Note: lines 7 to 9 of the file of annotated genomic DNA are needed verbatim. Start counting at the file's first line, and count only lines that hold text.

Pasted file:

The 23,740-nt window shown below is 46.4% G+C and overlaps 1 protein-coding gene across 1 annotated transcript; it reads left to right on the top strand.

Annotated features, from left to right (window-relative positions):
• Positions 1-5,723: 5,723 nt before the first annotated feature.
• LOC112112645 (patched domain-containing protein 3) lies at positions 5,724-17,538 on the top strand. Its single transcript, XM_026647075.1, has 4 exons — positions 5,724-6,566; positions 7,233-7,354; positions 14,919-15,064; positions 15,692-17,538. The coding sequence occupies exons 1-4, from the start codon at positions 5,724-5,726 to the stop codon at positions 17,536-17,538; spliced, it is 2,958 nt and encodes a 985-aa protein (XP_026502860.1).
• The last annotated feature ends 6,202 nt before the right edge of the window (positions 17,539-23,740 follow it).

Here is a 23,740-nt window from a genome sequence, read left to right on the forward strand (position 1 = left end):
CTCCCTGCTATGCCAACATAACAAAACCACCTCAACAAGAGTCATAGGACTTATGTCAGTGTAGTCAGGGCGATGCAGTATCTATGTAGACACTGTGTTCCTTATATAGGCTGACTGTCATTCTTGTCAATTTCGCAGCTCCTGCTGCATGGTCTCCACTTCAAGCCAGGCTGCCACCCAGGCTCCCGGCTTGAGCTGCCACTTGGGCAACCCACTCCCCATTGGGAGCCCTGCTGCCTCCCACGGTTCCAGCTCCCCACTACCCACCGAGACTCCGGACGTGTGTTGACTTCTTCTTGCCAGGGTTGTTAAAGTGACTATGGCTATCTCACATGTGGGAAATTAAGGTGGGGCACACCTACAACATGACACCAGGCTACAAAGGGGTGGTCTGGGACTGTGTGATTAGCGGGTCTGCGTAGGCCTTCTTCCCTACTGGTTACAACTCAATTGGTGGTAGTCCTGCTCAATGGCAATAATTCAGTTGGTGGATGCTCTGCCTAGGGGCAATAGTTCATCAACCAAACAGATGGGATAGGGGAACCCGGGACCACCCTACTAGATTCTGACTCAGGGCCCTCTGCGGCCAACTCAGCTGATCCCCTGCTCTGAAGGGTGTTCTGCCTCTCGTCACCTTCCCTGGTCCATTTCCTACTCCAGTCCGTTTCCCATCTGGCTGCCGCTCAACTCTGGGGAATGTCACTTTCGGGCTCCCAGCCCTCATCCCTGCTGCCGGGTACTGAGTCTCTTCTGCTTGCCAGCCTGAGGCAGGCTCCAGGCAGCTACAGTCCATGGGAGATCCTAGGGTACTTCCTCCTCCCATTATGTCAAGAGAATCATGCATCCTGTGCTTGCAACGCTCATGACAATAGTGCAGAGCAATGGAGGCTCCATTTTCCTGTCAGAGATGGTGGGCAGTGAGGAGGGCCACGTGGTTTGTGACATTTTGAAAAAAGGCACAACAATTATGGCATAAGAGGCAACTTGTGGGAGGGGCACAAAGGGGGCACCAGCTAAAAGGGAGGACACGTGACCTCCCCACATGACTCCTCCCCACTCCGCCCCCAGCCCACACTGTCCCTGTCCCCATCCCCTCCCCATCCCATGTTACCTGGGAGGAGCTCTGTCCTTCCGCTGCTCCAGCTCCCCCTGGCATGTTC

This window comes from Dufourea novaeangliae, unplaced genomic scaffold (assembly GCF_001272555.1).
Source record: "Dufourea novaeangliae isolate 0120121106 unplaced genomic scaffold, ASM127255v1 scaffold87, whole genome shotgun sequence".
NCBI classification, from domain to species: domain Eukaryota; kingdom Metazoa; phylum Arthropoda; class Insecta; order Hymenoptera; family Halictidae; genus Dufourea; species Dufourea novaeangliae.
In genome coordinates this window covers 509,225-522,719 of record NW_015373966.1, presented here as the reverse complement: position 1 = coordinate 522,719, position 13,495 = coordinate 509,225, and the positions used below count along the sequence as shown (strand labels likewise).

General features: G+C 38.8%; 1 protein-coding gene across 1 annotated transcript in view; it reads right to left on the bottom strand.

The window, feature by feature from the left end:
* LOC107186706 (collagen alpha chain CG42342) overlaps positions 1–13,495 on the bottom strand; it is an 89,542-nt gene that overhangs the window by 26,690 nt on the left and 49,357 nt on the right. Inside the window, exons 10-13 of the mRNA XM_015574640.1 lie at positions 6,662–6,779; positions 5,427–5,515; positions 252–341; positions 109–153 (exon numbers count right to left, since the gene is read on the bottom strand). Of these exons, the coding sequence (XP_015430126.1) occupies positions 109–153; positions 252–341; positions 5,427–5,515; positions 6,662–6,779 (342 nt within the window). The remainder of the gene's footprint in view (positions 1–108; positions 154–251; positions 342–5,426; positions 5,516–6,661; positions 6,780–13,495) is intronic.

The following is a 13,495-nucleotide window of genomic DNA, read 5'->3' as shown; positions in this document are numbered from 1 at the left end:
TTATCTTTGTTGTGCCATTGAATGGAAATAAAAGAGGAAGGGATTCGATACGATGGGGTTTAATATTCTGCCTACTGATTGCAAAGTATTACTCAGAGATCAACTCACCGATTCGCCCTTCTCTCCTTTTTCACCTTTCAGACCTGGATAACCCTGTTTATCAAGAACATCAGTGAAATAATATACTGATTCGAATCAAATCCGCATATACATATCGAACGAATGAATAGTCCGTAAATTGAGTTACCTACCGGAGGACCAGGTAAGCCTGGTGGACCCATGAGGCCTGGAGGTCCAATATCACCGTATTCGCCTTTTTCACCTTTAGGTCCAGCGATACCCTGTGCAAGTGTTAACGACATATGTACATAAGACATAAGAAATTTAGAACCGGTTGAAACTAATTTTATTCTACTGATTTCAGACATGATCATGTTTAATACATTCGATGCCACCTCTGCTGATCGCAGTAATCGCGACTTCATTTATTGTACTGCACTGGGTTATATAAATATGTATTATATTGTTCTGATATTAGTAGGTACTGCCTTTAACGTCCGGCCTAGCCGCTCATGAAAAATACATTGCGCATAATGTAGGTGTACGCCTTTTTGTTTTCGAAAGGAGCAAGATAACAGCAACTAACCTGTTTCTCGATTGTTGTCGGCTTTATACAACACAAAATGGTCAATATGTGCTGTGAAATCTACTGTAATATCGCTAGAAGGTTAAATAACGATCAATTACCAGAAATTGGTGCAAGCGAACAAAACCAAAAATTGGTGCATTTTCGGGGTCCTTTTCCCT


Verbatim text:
CTCCCTGCTATGCCAACATAACAAAACCACCTCAACAAGAGTCATAGGACTTATGTCAGTGTAGTCAGGGCGATGCAGTATCTATGTAGACACTGTGTTCCTTATATAGGCTGACTGTCATTCTTGTCAATTTCGCAGCTCCTGCTGCATGGTCTCCACTTCAAGCCAGGCTGCCACCCAGGCTCCCGGCTTGAGCTGCCACTTGGGCAACCCACTCCCCATTGGGAGCCCTGCTGCCTCCCACGGTTCCAGCTCCCCACTACCCACCGAGACTCCGGACGTGTGTTGACTTCTTCTTGCCAGGGTTGTTAAAGTGACTATGGCTATCTCACATGTGGGAAATTAAGGTGGGGCACACCTACAACATGACACCAGGCTACAAAGGGGTGGTCTGGGACTGTGTGATTAGCGGGTCTGCGTAGGCCTTCTTCCCTACTGGTTACAACTCAATTGGTGGTAGTCCTGCTCAATGGCAATAATTCAGTTGGTGGATGCTCTGCCTAGGGGCAATAGTTCATCAACCAAACAGATGGGATAGGGGAACCCGGGACCACCCTACTAGATTCTGACTCAGGGCCCTCTGCGGCCAACTCAGCTGATCCCCTGCTCTGAAGGGTGTTCTGCCTCTCGTCACCTTCCCTGGTCCATTTCCTACTCCAGTCCGTTTCCCATCTGGCTGCCGCTCAACTCTGGGGAATGTCACTTTCGGGCTCCCAGCCCTCATCCCTGCTGCCGGGTACTGAGTCTCTTCTGCTTGCCAGCCTGAGGCAGGCTCCAGGCAGCTACAGTCCATGGGAGATCCTAGGGTACTTCCTCCTCCCATTATGTCAAGAGAATCATGCATCCTGTGCTTGCAACGCTCATGACAATAGTGCAGAGCAATGGAGGCTCCATTTTCCTGTCAGAGATGGTGGGCAGTGAGGAGGGCCACGTGGTTTGTGACATTTTGAAAAAAGGCACAACAATTATGGCATAAGAGGCAACTTGTGGGAGGGGCACAAAGGGGGCACCAGCTAAAAGGGAGGACACGTGACCTCCCCACATGACTCCTCCCCACTCCGCCCCCAGCCCACACTGTCCCTGTCCCCATCCCCTCCCCATCCCATGTTACCTGGGAGGAGCTCTGTCCTTCCGCTGCTCCAGCTCCCCCTGGCATGTTC

This window comes from Dufourea novaeangliae, unplaced genomic scaffold (assembly GCF_001272555.1).
Source record: "Dufourea novaeangliae isolate 0120121106 unplaced genomic scaffold, ASM127255v1 scaffold87, whole genome shotgun sequence".